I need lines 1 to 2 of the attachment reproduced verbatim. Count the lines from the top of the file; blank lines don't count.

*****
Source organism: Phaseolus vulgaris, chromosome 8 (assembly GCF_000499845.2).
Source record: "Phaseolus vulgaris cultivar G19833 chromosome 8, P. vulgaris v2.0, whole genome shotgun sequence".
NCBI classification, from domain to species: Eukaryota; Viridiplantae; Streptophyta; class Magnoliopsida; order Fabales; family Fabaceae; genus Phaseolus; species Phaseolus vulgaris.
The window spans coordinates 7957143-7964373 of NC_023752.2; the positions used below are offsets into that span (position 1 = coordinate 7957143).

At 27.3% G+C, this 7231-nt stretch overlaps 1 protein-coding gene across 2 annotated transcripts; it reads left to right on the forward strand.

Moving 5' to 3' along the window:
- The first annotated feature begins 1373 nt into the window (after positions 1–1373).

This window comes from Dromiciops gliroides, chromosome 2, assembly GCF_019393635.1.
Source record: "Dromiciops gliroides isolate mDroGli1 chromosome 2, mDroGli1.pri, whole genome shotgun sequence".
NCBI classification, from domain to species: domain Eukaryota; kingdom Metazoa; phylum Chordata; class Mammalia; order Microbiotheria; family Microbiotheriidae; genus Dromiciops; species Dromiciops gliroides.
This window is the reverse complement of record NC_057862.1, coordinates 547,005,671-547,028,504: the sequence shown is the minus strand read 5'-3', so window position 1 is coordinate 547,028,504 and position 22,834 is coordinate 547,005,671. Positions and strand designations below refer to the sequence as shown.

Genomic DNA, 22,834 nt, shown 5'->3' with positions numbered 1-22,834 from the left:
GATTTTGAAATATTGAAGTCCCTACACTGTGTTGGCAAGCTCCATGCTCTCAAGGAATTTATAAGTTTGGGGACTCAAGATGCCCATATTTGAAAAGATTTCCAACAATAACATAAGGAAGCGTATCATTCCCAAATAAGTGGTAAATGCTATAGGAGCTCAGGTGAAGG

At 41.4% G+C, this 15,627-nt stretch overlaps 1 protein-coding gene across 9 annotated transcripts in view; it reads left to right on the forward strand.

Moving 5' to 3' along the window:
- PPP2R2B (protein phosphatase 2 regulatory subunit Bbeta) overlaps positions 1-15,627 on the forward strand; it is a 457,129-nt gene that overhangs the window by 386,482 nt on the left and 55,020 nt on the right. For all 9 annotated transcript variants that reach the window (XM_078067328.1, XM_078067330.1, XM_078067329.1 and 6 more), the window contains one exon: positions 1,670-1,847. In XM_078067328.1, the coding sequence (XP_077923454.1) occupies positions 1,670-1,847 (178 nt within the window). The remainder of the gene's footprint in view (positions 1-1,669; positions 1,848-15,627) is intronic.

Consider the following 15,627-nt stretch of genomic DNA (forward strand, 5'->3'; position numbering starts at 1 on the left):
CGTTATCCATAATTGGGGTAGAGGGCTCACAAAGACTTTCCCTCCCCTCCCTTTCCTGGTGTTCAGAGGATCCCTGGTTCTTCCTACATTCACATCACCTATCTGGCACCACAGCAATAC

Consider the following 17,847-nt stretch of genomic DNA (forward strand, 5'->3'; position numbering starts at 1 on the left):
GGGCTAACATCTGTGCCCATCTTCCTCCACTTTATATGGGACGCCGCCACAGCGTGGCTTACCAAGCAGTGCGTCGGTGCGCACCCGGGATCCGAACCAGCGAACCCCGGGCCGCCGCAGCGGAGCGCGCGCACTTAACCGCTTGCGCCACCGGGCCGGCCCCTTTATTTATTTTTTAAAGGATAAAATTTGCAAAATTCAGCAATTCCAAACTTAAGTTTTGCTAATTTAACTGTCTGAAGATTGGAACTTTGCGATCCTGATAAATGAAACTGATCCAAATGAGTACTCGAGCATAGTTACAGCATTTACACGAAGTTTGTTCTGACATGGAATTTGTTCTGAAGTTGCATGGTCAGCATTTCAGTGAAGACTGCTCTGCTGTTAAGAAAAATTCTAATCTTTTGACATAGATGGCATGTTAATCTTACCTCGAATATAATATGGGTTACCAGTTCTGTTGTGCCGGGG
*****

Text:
Source organism: Phaseolus vulgaris, chromosome 8 (assembly GCF_000499845.2).
Source record: "Phaseolus vulgaris cultivar G19833 chromosome 8, P. vulgaris v2.0, whole genome shotgun sequence".